Social Media in Libraries: An Interview with the Social Media Managers at the Morgan Library and Museum

by Stella Sigal, MSLIS Candidate and Themis Brown Reading Room Intern at the Morgan Library and Museum

“If it can’t be found on the Internet, it doesn’t exist.” As we move into the Twenty-First century, industries have transitioned to a social media platform to promote their products. With a click of a button, users can easily access information. Traditional cultural institutions, such as the Morgan Library and Museum, have embraced this revolution. Online social media platforms offer institutions an unusual opportunity to interact with patrons outside their physical walls. This facilitates educational dialogue and offers institutions a chance to showcase their programming to a larger audience.

The Morgan’s social media managers, Moriah Shtull and Michelle Perlin, offer their thoughts on promoting the library’s collections and educational programs and its transition to social media.

Q: The Morgan Library and Museum has made its transition to social media. What are some of the benefits?

A: The mission of the Morgan is “to preserve, build, study, present, and interpret a collection of extraordinary quality, in order to stimulate enjoyment, excite the imagination, advance learning, and nurture creativity,” and social media presents an unparalleled opportunity for outreach to a global audience. From scholars to casual lovers of art, literature, and museum culture, our accounts attract interest from people of all ages and backgrounds. We reveal objects from the collection and behind-the-scenes moments that most people would not regularly have the chance to see, and through this, foster a dialogue. It’s engaging, it’s fun, and it’s a true pleasure to be part of a larger online conversation on art, museums, and culture.

Q: What is the difference in how non-profit and for-profit organizations use social media?

A: A for-profit has a larger budget to boost up their advertisements than a not-for-profit. Also, our users are interested in our services while users interested in a for-profit are interested in a product. They are interested in interacting with our work for the long term. For instance, a user might subscribe to a for-profit social media outlet but unsubscribe after they are finished using their service. Our users are interested in our programming, exhibitions, and the arts for the long term.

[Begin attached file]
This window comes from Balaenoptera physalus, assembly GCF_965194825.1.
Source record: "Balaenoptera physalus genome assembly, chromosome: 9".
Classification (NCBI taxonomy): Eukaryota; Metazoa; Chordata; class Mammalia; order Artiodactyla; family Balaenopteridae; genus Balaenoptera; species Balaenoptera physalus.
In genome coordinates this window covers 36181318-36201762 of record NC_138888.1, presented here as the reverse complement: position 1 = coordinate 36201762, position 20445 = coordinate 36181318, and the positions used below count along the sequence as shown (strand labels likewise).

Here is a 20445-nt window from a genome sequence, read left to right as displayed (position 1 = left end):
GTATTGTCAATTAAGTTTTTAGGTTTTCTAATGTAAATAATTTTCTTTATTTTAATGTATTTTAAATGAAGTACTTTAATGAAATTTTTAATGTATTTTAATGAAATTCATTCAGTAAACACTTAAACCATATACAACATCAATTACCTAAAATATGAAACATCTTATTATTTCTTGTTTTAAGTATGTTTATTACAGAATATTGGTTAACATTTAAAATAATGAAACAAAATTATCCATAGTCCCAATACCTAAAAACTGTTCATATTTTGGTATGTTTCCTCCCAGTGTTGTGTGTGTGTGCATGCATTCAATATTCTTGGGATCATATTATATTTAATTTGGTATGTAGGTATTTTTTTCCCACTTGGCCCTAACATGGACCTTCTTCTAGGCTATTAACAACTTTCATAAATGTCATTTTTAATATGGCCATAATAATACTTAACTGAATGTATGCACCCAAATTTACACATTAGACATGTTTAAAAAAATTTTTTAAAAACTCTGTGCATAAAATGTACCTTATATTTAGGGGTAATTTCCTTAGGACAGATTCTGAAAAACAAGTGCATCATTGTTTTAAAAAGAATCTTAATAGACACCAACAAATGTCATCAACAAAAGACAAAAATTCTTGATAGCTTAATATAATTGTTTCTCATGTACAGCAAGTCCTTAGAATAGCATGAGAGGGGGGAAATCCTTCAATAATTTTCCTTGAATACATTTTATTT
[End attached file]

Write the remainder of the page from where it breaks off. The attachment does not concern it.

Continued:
Q: Do users become interested in learning more about an object once it has been posted?

A: Yes and no – it depends on where it is posted. Different social media platforms attract different users. On Facebook we tend to have more scholarly followers who ask questions and have discussions on our posts. We rarely receive the same response from our users on Instagram and Twitter. Twitter is more superficial and does not easily create dialogue with users.

Q: What are some innovations in social media you have implemented at the Morgan Library and Museum?

A:  The Morgan Library and Museum, like other cultural institutions, has partnered with Instagram to create meet-ups. We invited famous photographers to photograph the library and its gallery space before opening hours. We opened early for them to roam the halls of the museum. Through their work, our followers have grown.

Q: What are other ways that you are connecting users to your work?

A: We are now asking visitors to share photos of their experiences at the Morgan Library and Museum and add #MorganLibrary. When museum visitors utilize their social media accounts to post their pictures of their visit at the Morgan, they have invited us to be a part of their visit. It is truly rewarding to see our work enjoyed by our users.

Q: What are the most liked and reached posts on social media?

A: Our medieval manuscripts and illuminated pages receive the most attention from our users. Anything old usually gets a lot of attention. Many of our medieval manuscripts have been digitized and can be easily posted onto social media. It is harder to post images that are within copyright. We never need to worry if a medieval manuscript is in copyright and it is also beautiful.

Q: What is the number one thing a librarian should consider when creating an online presence?

A: When creating an online presence for an institution, librarians should focus on the voice they would like create. When creating an online presence, we chose to project the voice of the cool yet scholarly professor.


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